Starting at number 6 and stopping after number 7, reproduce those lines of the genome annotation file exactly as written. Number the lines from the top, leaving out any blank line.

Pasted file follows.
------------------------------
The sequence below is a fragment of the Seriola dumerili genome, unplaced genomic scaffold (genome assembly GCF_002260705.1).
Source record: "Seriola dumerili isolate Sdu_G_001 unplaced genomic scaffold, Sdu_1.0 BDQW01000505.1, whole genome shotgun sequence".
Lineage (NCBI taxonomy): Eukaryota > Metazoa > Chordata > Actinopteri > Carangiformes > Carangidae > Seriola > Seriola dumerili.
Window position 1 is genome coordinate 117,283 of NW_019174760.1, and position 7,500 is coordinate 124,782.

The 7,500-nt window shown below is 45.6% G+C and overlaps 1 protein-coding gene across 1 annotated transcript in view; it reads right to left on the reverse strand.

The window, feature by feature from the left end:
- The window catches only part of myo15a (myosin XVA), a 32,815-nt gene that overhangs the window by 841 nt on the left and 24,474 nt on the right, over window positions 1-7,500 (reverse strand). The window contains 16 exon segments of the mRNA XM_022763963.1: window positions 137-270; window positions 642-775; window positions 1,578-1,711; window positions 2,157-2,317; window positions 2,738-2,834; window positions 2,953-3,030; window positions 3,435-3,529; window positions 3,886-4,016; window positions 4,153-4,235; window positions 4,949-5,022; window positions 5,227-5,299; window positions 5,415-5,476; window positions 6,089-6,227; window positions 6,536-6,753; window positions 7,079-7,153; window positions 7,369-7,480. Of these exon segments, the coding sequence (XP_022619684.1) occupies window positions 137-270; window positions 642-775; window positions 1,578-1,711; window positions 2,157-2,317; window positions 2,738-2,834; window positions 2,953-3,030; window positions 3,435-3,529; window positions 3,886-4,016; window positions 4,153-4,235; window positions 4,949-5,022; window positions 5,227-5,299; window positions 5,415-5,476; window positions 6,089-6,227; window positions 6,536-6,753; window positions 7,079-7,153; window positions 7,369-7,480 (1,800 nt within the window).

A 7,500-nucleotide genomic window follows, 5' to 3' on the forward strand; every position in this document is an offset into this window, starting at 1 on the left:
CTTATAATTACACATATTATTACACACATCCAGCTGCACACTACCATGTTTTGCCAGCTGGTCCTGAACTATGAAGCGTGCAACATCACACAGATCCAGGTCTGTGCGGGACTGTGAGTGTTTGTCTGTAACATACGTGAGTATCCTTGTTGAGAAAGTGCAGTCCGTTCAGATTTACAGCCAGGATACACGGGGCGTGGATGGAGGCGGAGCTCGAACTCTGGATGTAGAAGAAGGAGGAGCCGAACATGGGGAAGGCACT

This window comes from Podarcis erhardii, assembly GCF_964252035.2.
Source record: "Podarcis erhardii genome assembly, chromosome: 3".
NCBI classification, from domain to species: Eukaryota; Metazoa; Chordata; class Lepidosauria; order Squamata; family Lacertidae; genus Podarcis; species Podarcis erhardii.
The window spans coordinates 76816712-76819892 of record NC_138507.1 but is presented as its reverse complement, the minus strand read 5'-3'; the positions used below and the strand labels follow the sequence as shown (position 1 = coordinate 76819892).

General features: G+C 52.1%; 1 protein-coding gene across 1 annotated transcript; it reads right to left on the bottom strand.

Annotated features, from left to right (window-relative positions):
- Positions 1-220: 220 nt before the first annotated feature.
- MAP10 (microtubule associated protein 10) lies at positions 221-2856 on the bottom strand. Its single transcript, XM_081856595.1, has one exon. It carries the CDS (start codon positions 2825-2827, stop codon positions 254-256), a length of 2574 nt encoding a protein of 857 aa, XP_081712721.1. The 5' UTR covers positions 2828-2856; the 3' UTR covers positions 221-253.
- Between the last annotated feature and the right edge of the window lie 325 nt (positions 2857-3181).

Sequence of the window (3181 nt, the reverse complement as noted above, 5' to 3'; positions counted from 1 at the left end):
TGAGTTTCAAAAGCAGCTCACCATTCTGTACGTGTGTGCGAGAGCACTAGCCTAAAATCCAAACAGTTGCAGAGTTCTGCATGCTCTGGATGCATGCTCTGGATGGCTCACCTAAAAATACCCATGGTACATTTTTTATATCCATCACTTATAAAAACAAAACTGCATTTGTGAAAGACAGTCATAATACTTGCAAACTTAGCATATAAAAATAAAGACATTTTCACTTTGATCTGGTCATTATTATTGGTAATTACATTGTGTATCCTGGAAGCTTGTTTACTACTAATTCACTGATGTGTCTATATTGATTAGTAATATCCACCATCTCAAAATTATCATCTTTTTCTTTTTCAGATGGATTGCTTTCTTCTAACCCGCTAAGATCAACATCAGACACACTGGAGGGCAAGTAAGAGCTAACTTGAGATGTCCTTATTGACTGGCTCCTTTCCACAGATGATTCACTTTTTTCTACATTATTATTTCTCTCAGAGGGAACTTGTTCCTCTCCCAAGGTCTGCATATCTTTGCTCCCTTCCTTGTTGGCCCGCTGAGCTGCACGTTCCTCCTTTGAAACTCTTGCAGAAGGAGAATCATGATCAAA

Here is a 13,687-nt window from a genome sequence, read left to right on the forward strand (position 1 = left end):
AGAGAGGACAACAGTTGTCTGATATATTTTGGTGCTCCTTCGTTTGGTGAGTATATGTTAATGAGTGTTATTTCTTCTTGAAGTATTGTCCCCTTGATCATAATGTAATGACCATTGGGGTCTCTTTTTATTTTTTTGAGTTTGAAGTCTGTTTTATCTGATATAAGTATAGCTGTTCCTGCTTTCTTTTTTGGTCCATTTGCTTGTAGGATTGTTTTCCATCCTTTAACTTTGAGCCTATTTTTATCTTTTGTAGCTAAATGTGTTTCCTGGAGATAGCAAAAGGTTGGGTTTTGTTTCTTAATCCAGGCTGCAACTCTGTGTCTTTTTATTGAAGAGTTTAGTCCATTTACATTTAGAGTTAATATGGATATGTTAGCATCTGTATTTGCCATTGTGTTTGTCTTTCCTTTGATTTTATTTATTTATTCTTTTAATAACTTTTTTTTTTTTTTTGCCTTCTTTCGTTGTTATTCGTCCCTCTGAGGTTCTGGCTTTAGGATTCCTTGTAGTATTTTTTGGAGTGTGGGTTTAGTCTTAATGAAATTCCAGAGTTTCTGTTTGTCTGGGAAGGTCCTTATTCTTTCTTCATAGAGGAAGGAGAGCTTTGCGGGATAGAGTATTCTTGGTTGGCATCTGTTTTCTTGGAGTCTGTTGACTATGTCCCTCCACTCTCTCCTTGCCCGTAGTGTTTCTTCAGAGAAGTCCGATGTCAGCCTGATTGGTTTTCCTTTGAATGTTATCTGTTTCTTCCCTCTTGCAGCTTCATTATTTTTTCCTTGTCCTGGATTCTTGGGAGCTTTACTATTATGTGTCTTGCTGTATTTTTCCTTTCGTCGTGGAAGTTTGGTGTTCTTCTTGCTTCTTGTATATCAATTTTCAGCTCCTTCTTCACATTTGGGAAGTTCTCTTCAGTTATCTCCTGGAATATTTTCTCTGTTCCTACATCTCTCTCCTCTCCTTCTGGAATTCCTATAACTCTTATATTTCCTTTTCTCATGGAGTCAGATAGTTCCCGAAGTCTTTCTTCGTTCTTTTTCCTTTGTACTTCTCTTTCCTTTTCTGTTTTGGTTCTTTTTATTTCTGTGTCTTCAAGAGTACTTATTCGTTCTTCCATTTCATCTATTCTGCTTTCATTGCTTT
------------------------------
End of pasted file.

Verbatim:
The window, feature by feature from the left end:
- The window catches only part of myo15a (myosin XVA), a 32,815-nt gene that overhangs the window by 841 nt on the left and 24,474 nt on the right, over window positions 1-7,500 (reverse strand). The window contains 16 exon segments of the mRNA XM_022763963.1: window positions 137-270; window positions 642-775; window positions 1,578-1,711; window positions 2,157-2,317; window positions 2,738-2,834; window positions 2,953-3,030; window positions 3,435-3,529; window positions 3,886-4,016; window positions 4,153-4,235; window positions 4,949-5,022; window positions 5,227-5,299; window positions 5,415-5,476; window positions 6,089-6,227; window positions 6,536-6,753; window positions 7,079-7,153; window positions 7,369-7,480. Of these exon segments, the coding sequence (XP_022619684.1) occupies window positions 137-270; window positions 642-775; window positions 1,578-1,711; window positions 2,157-2,317; window positions 2,738-2,834; window positions 2,953-3,030; window positions 3,435-3,529; window positions 3,886-4,016; window positions 4,153-4,235; window positions 4,949-5,022; window positions 5,227-5,299; window positions 5,415-5,476; window positions 6,089-6,227; window positions 6,536-6,753; window positions 7,079-7,153; window positions 7,369-7,480 (1,800 nt within the window).